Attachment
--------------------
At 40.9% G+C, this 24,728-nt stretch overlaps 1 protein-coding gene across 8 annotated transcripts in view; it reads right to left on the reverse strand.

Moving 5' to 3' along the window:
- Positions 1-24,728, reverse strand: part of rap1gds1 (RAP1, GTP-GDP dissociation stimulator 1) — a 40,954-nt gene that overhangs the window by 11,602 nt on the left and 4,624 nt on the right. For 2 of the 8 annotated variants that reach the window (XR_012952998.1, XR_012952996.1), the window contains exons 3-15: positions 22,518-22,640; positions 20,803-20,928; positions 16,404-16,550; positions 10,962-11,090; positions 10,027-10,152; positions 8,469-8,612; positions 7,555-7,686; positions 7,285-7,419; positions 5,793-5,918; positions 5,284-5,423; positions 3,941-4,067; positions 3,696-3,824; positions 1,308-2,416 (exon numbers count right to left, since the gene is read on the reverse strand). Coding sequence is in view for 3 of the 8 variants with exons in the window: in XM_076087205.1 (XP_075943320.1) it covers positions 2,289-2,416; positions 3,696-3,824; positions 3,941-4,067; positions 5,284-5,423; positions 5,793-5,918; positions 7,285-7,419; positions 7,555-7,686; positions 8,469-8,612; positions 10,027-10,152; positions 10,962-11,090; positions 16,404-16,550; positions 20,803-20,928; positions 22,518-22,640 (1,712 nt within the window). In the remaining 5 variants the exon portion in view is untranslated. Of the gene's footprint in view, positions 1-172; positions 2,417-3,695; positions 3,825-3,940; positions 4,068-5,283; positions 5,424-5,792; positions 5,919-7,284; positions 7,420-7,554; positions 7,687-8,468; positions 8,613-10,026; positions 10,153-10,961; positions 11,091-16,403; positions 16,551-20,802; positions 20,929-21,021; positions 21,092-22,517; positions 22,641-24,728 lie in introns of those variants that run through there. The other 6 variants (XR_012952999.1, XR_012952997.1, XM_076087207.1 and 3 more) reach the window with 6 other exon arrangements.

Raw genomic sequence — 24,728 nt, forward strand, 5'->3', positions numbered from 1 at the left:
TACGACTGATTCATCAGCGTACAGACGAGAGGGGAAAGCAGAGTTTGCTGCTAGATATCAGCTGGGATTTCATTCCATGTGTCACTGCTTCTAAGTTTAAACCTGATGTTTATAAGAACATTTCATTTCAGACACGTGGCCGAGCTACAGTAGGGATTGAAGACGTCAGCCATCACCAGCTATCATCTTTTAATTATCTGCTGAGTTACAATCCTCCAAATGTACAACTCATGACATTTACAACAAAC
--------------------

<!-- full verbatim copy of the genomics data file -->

At 40.9% G+C, this 24,728-nt stretch overlaps 1 protein-coding gene across 8 annotated transcripts in view; it reads right to left on the reverse strand.

Moving 5' to 3' along the window:
- Positions 1-24,728, reverse strand: part of rap1gds1 (RAP1, GTP-GDP dissociation stimulator 1) — a 40,954-nt gene that overhangs the window by 11,602 nt on the left and 4,624 nt on the right. For 2 of the 8 annotated variants that reach the window (XR_012952998.1, XR_012952996.1), the window contains exons 3-15: positions 22,518-22,640; positions 20,803-20,928; positions 16,404-16,550; positions 10,962-11,090; positions 10,027-10,152; positions 8,469-8,612; positions 7,555-7,686; positions 7,285-7,419; positions 5,793-5,918; positions 5,284-5,423; positions 3,941-4,067; positions 3,696-3,824; positions 1,308-2,416 (exon numbers count right to left, since the gene is read on the reverse strand). Coding sequence is in view for 3 of the 8 variants with exons in the window: in XM_076087205.1 (XP_075943320.1) it covers positions 2,289-2,416; positions 3,696-3,824; positions 3,941-4,067; positions 5,284-5,423; positions 5,793-5,918; positions 7,285-7,419; positions 7,555-7,686; positions 8,469-8,612; positions 10,027-10,152; positions 10,962-11,090; positions 16,404-16,550; positions 20,803-20,928; positions 22,518-22,640 (1,712 nt within the window). In the remaining 5 variants the exon portion in view is untranslated. Of the gene's footprint in view, positions 1-172; positions 2,417-3,695; positions 3,825-3,940; positions 4,068-5,283; positions 5,424-5,792; positions 5,919-7,284; positions 7,420-7,554; positions 7,687-8,468; positions 8,613-10,026; positions 10,153-10,961; positions 11,091-16,403; positions 16,551-20,802; positions 20,929-21,021; positions 21,092-22,517; positions 22,641-24,728 lie in introns of those variants that run through there. The other 6 variants (XR_012952999.1, XR_012952997.1, XM_076087207.1 and 3 more) reach the window with 6 other exon arrangements.

Raw genomic sequence — 24,728 nt, forward strand, 5'->3', positions numbered from 1 at the left:
TACGACTGATTCATCAGCGTACAGACGAGAGGGGAAAGCAGAGTTTGCTGCTAGATATCAGCTGGGATTTCATTCCATGTGTCACTGCTTCTAAGTTTAAACCTGATGTTTATAAGAACATTTCATTTCAGACACGTGGCCGAGCTACAGTAGGGATTGAAGACGTCAGCCATCACCAGCTATCATCTTTTAATTATCTGCTGAGTTACAATCCTCCAAATGTACAACTCATGACATTTACAACAAAC